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of his are for the most part more certain, which are made from conjectures, than those from ancient copies and manuscripts.

'Twas never my intention to call in question the skill and abilities of one, whose reputation in learning is so deservedly established: but there was a good piece of advice, (which I cannot so easily pass over, because of universal use to critics,) offered him, when firft he made his design known of publishing his Horače; which was, to admit into the context all those better readings, for which he had the authority of ancient manuscripts ; but as to meer conjectural corrections, to place them in his notes. His reply to this advice was, as might be expected, No, for " then who will regard them ?"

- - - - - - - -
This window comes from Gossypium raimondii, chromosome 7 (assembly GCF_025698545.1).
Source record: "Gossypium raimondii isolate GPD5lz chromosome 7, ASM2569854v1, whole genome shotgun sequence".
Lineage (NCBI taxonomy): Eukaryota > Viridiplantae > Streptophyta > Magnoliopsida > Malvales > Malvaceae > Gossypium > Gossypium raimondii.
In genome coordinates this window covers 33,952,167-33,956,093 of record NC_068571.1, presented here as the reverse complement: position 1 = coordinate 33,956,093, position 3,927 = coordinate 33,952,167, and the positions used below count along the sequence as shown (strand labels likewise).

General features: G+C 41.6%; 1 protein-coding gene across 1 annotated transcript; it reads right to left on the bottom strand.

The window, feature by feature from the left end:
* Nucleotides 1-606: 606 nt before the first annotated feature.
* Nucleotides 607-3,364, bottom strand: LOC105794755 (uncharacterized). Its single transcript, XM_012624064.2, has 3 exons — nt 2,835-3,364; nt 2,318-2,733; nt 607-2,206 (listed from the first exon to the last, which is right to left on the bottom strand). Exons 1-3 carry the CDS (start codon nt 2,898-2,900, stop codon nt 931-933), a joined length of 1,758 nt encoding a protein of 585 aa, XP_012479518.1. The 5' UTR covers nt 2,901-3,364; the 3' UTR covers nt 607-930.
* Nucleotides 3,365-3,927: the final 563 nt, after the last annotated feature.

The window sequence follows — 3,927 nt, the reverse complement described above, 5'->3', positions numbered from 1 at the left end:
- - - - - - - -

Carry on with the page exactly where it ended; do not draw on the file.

Our great critic was too well guarded by his learning, to have his own reply turned as a farcasm against himself; which might so juftly be turned against many dealers in the critical craft, whọ, with little or no stock in trade, set

up for correctors and successors of Aristarchus. There

3. Of this particular circumstance I was informed by the jate learned Mr. Wafs of Aynoe. I will add here a rule of Graevius, in his preface to Cicero's offices : A priscis libris non recedendum, nifi aut librarii, aut scioli peccatum för tam reftatum, ist ab omnibus, qui nou caligant in fole, videri poffit.